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Wayne Shorter raised high expectations after last year's critically acclaimed Footprints Live. His new release, Alegria, continues to reveal the creativity and vitality in one of today's true jazz icons. Footprints was the first time Shorter had recorded live with his own acoustic group. The group, featuring the younger jazz talents of drummer Brian Blade, pianist Danilo Perez, and bassist John Patitucci, reconstructed Shorter compositions recorded over thirty years ago. The recording was nominated for a Grammy award for Jazz Record of the Year, and was applauded by both audiences and critics (including our own ).
Alegria is Shorter's first studio release in over eight years and he began recording it with his new group before the onset of the Footprints tour. It contains new material, featuring his touring group, along with a larger ensemble of musicians and instruments including brass, woodwind, and percussion. Reminiscent of Shorter's earlier solo recordings as well as with the '70s jazz super-group Weather Report, the music has a global feel, eclectic and free. Shorter has always been a brilliant composer, and with the addition of instruments such as the oboe, bassoon, and flute, each composition is layered with textures and timbres that open the music to fresh avenues.
If you were expecting your typical jazz post-bop recording, then think again. The first selection, "Sacajawea," morphs from a boogaloo groove, only to conclude in free jazz flight. Others feature highly composed arrangements such as "Orbits," which mixes strings and jazz in a unique way. Shorter's main quartet members continue to deliver keen musicianship, but it's his own playing and arranging skills that take the forefront. His signature soprano voice is as smooth as silk on the lovely selection "Serenata" which features a nice string and woodwind medley. His tenor is equally impressive and warm on "She Moves Through The Fair," and throaty on the new "Capricorn II." The recording also features contributions from guest artists including drummer Terri Lyne Carrington and Chris Potter on sax and bass clarinet. Alex Acuna, Shorter's ex-band member from Weather Report adds impeccable percussion to four selections.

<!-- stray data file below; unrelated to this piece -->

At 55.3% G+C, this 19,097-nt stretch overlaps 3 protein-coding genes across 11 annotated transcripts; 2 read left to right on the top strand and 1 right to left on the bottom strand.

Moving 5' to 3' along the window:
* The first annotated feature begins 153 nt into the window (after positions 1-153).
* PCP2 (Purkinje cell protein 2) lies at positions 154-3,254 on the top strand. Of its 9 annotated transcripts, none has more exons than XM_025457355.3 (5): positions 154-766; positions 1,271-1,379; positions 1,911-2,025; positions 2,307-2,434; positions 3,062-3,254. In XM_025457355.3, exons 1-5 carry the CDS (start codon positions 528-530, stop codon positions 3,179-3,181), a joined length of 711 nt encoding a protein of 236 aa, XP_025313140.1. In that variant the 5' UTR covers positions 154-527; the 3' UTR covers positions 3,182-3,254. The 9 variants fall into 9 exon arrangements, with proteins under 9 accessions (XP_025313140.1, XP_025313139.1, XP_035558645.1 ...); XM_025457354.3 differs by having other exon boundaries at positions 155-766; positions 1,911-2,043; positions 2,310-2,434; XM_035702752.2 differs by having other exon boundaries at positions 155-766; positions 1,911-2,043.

At seventy years young, Shorter is proof of the ongoing quest of jazz: creating music that is vibrant, exploratory, and heartfelt. Appropriately "Alegría" means "joy" in Spanish, and the new recording is indeed moving, expressive, and a pleasure to listen to.
Track Listing: 1. Sacajawea 2. Serenata 3. Vendiendo Alegria 4. Bachianas Brasileiras No. 5
5. Angola 6. Interlude 7. She Moves Through The Fair 8. Orbits
9. 12th Century Carol 10. Capricorn II
Personnel: Wayne Shorter (arranger, soprano saxophone, tenor saxophone); Robert Sadin
(arranger); Chris Potter (tenor saxophone, bass clarinet);
Lew Soloff, Chris Gekker (trumpet); Bruce Eidem, Michael Boschen, Jim Pugh,
Steve Davis (trombone); Marcus Rojas (tuba); John Clark, Stewart Rose (horns);
Paul Dunkel (flute); Allen Blustine (clarinet, bass clarinet); Stephen Taylor (oboe,
English horn); Frank Morelli (bassoon); David Garrett, Barry Gold, Gloria Lum,
Daniel Rothmuller, Brent Samuel, Cecilia Tsan, Charles Curtis (cello); Danilo
Perez, Brad Mehldau (piano); John Patitucci (bass); Brian Blade, Terri Lynne
Carrington (drums); Alex Acuna (percussion).
I was first exposed to jazz when I was studying at the University of Puerto Rico. Nearby, I found a little record shop where the music coming from the store (Taller de Jazz Don Pedro) made me stop. I walked down the short stairs and towards the music and learned that the music playing was Clifford Brown and Max Roach
I was first exposed to jazz when I was studying at the University of Puerto Rico. Nearby, I found a little record shop where the music coming from the store (Taller de Jazz Don Pedro) made me stop. I walked down the short stairs and towards the music and learned that the music playing was Clifford Brown and Max Roach. I fell in love with it. I wondered around until the owner (Pedro Soto) asked if I needed help. He then introduced me to John Coltrane, Miles Davis, Gerry Mulligan and the rest is history. I walked out of the store with my first jazz recording: Clifford Brown and Max Roach at Basin Street.